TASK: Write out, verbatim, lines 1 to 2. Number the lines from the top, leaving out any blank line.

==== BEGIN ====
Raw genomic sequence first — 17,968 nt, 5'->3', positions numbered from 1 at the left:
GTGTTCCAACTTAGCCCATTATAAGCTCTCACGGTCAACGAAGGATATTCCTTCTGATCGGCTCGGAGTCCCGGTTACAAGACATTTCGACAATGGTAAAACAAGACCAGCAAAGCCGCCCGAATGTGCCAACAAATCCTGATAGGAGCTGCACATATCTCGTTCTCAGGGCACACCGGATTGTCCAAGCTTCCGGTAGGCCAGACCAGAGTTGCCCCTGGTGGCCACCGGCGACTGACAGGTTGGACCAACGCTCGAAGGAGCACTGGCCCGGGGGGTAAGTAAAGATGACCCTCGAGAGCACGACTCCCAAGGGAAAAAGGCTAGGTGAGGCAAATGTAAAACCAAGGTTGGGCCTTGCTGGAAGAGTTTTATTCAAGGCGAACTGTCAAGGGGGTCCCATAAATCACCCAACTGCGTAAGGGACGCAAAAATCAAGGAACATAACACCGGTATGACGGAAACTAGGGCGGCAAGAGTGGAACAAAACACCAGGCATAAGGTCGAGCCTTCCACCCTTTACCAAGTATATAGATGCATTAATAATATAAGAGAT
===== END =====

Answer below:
Raw genomic sequence first — 17,968 nt, 5'->3', positions numbered from 1 at the left:
GTGTTCCAACTTAGCCCATTATAAGCTCTCACGGTCAACGAAGGATATTCCTTCTGATCGGCTCGGAGTCCCGGTTACAAGACATTTCGACAATGGTAAAACAAGACCAGCAAAGCCGCCCGAATGTGCCAACAAATCCTGATAGGAGCTGCACATATCTCGTTCTCAGGGCACACCGGATTGTCCAAGCTTCCGGTAGGCCAGACCAGAGTTGCCCCTGGTGGCCACCGGCGACTGACAGGTTGGACCAACGCTCGAAGGAGCACTGGCCCGGGGGGTAAGTAAAGATGACCCTCGAGAGCACGACTCCCAAGGGAAAAAGGCTAGGTGAGGCAAATGTAAAACCAAGGTTGGGCCTTGCTGGAAGAGTTTTATTCAAGGCGAACTGTCAAGGGGGTCCCATAAATCACCCAACTGCGTAAGGGACGCAAAAATCAAGGAACATAACACCGGTATGACGGAAACTAGGGCGGCAAGAGTGGAACAAAACACCAGGCATAAGGTCGAGCCTTCCACCCTTTACCAAGTATATAGATGCATTAATAATATAAGAGAT